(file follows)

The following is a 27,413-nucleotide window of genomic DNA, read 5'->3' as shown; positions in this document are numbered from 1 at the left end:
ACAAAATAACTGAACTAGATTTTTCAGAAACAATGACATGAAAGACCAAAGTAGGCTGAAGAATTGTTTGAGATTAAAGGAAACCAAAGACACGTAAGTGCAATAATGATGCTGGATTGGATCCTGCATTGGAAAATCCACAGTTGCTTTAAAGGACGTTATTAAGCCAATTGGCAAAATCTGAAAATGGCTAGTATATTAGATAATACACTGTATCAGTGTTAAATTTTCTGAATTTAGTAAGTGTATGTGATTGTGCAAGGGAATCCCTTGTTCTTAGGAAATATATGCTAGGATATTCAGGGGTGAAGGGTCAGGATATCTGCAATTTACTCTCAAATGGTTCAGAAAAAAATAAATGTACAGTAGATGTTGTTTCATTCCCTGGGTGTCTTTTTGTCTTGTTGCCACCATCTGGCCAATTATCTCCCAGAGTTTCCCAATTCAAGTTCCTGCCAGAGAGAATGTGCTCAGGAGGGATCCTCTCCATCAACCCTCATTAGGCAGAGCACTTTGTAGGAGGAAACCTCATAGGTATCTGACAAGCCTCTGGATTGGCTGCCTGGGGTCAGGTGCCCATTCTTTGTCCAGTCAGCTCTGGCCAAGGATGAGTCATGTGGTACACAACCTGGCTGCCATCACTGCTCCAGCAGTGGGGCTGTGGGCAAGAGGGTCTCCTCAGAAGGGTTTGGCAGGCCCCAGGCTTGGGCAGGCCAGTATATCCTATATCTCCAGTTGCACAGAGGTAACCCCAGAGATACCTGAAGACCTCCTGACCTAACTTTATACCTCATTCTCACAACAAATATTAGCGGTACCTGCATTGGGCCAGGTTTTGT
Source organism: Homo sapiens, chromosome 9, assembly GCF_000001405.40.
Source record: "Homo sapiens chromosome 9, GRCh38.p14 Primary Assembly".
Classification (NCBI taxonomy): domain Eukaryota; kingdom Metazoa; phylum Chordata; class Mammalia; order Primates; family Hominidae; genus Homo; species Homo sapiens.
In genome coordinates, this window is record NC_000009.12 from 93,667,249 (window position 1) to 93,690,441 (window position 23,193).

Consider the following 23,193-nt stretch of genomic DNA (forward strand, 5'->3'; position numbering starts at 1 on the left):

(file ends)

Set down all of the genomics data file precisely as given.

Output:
The following is a 27,413-nucleotide window of genomic DNA, read 5'->3' as shown; positions in this document are numbered from 1 at the left end:
ACAAAATAACTGAACTAGATTTTTCAGAAACAATGACATGAAAGACCAAAGTAGGCTGAAGAATTGTTTGAGATTAAAGGAAACCAAAGACACGTAAGTGCAATAATGATGCTGGATTGGATCCTGCATTGGAAAATCCACAGTTGCTTTAAAGGACGTTATTAAGCCAATTGGCAAAATCTGAAAATGGCTAGTATATTAGATAATACACTGTATCAGTGTTAAATTTTCTGAATTTAGTAAGTGTATGTGATTGTGCAAGGGAATCCCTTGTTCTTAGGAAATATATGCTAGGATATTCAGGGGTGAAGGGTCAGGATATCTGCAATTTACTCTCAAATGGTTCAGAAAAAAATAAATGTACAGTAGATGTTGTTTCATTCCCTGGGTGTCTTTTTGTCTTGTTGCCACCATCTGGCCAATTATCTCCCAGAGTTTCCCAATTCAAGTTCCTGCCAGAGAGAATGTGCTCAGGAGGGATCCTCTCCATCAACCCTCATTAGGCAGAGCACTTTGTAGGAGGAAACCTCATAGGTATCTGACAAGCCTCTGGATTGGCTGCCTGGGGTCAGGTGCCCATTCTTTGTCCAGTCAGCTCTGGCCAAGGATGAGTCATGTGGTACACAACCTGGCTGCCATCACTGCTCCAGCAGTGGGGCTGTGGGCAAGAGGGTCTCCTCAGAAGGGTTTGGCAGGCCCCAGGCTTGGGCAGGCCAGTATATCCTATATCTCCAGTTGCACAGAGGTAACCCCAGAGATACCTGAAGACCTCCTGACCTAACTTTATACCTCATTCTCACAACAAATATTAGCGGTACCTGCATTGGGCCAGGTTTTGT
Source organism: Homo sapiens, chromosome 9, assembly GCF_000001405.40.
Source record: "Homo sapiens chromosome 9, GRCh38.p14 Primary Assembly".
Classification (NCBI taxonomy): domain Eukaryota; kingdom Metazoa; phylum Chordata; class Mammalia; order Primates; family Hominidae; genus Homo; species Homo sapiens.
In genome coordinates, this window is record NC_000009.12 from 93,667,249 (window position 1) to 93,690,441 (window position 23,193).

Consider the following 23,193-nt stretch of genomic DNA (forward strand, 5'->3'; position numbering starts at 1 on the left):